Window size on the breeze (south) side is not so as critical as the way it opens. The most popular window type in many parts of Australia is the awning, where the opening sash is hinged at the top. While awnings can prove useful in wet Britain to protect rooms from incoming rain, they do a poor job at ventilation as the wind typically hits the glass instead of moving behind it. Sliding windows, louvres or the so-called sash or double-hung windows are a lot more competent at providing effective ventilation. Unfortunately, they are more difficult to draft proof effectively and might give you a breeze around the clock even when you don’t want it! The winning window is the casement where the sash is hinged on the side much like a door. Much like awnings, they can be made airtight quite easily but their design allows for breezes to flow uninterrupted. The trick is to hinge them on the side opposite the direction of cooling summer reezes so that the open sash can help funnel the air inside.
Tip 4 – Stack ventilation 101
Stack ventilation happens when hot air rises at ceiling level as it does and finds its way out through an opening at high level, whether it be an open window located high on the wall, an open skylight, a cooling tower or a clerestory window with one or more opened sashes. The upper air layers escaping causes the cooler lower layers to rise in turn which creates a natural cooling draft within the house. This will work well when windows or vents, preferably facing the cooler side of the house are left open to allow for fresh air intake. If the fresh air is allowed to travel through greenery or over a body of water before it enters the house, it will have an additional cooling effect. The great advantage of stack ventilation is that you don’t need to wait for a breeze, you can create one naturally. This is perfect when nothing moves outside or when a house gets poor exposure to cooling winds. Another advantage is that at night, high level windows can remain open and secure while allowing the cool night air to literally fall into the room, due to its greater density. A word of warning however: windows are a much greater source of heat loss than insulated walls and this goes for double-glazed windows as well – although they perform much better than single-glazed ones. It is imperative that high level windows face north so at least some of that heat loss can be recouped with passive solar gains. It is also essential that they be at least double-glazed if not triple-glazed, as they are exposed to the warmest layers of air in the house with much more potential for heat loss than the cooler air beneath.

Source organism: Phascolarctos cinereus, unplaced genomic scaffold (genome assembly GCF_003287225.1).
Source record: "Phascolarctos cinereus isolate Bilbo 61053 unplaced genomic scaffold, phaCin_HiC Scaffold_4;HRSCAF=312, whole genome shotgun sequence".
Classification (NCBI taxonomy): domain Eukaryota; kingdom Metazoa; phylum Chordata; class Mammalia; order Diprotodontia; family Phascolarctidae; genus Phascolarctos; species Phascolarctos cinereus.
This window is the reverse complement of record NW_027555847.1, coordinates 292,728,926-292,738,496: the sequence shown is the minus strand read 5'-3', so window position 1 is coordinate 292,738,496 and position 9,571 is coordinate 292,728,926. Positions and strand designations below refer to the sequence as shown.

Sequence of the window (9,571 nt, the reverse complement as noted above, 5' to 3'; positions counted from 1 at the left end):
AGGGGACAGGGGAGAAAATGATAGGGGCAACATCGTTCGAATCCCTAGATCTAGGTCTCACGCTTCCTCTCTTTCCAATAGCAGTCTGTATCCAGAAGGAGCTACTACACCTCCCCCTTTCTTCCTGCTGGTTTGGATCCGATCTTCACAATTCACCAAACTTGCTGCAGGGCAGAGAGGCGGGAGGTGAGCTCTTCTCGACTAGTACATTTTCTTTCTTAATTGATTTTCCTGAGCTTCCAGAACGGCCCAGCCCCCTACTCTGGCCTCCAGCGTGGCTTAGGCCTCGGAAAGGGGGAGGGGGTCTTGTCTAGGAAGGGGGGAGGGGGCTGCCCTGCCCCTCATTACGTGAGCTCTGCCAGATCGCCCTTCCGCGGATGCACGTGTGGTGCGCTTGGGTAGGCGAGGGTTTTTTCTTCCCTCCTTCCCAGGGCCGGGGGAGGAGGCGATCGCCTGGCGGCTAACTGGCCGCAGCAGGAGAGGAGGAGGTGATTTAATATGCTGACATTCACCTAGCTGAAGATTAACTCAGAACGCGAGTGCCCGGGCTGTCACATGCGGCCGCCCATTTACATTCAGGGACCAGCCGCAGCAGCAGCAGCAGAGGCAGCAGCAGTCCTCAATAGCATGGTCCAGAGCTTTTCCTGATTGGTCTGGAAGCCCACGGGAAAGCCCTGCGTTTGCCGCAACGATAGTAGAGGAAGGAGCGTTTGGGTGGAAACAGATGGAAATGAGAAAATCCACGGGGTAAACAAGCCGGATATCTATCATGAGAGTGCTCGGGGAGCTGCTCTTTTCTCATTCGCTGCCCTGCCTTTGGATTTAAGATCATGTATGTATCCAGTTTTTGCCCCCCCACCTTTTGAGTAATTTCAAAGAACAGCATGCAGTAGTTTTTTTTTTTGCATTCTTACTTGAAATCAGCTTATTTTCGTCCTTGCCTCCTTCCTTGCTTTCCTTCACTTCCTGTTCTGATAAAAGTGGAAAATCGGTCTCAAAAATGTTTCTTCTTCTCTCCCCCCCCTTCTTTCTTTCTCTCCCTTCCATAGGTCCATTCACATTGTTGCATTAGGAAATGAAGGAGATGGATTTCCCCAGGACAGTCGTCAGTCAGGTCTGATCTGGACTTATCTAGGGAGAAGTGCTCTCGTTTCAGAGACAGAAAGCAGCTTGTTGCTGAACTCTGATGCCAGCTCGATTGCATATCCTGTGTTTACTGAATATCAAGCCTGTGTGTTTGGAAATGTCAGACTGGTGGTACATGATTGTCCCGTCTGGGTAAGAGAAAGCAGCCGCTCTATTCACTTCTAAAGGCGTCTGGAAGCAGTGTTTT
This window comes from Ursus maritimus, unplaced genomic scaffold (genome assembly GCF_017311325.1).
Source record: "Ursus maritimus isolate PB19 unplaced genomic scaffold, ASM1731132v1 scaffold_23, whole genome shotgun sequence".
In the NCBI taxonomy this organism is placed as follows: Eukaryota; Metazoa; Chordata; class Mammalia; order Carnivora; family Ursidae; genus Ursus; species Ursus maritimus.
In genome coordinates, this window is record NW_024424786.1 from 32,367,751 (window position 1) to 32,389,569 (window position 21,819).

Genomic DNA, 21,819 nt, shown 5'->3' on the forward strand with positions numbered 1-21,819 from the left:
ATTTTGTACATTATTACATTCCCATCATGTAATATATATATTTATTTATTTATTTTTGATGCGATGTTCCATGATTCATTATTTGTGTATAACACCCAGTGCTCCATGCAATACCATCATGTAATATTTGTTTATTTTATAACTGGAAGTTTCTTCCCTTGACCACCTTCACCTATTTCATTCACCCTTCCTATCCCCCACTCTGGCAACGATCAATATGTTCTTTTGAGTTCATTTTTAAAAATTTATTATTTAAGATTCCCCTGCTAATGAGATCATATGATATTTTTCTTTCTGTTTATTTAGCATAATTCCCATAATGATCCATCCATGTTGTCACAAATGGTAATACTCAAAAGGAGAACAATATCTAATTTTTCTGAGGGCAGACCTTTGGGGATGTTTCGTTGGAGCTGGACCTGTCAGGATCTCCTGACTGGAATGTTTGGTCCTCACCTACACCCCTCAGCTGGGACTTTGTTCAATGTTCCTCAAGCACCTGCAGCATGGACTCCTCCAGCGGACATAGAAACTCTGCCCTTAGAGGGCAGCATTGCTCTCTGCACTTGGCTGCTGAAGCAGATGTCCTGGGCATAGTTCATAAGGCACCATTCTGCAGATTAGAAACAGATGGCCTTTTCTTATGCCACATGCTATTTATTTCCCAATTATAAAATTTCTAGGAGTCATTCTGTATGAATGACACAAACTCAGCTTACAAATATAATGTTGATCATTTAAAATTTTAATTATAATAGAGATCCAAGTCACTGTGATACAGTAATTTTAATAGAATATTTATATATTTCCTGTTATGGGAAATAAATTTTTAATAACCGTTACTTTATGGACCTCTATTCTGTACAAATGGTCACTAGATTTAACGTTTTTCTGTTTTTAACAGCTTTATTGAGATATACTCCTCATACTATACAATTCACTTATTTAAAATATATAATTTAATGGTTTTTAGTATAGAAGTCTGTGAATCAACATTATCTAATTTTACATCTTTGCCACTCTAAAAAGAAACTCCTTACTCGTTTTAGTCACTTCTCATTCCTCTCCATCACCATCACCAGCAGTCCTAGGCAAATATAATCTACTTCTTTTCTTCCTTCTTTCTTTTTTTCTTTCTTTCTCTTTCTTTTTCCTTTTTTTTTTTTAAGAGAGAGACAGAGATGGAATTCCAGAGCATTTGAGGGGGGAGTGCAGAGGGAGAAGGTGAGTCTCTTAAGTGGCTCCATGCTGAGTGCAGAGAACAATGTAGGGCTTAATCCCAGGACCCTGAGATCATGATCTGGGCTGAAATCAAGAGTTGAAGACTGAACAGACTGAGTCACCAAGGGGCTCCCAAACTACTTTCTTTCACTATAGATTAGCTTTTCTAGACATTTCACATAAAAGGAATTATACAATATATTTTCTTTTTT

Tip 5 – Consider ceiling fans and exhaust fans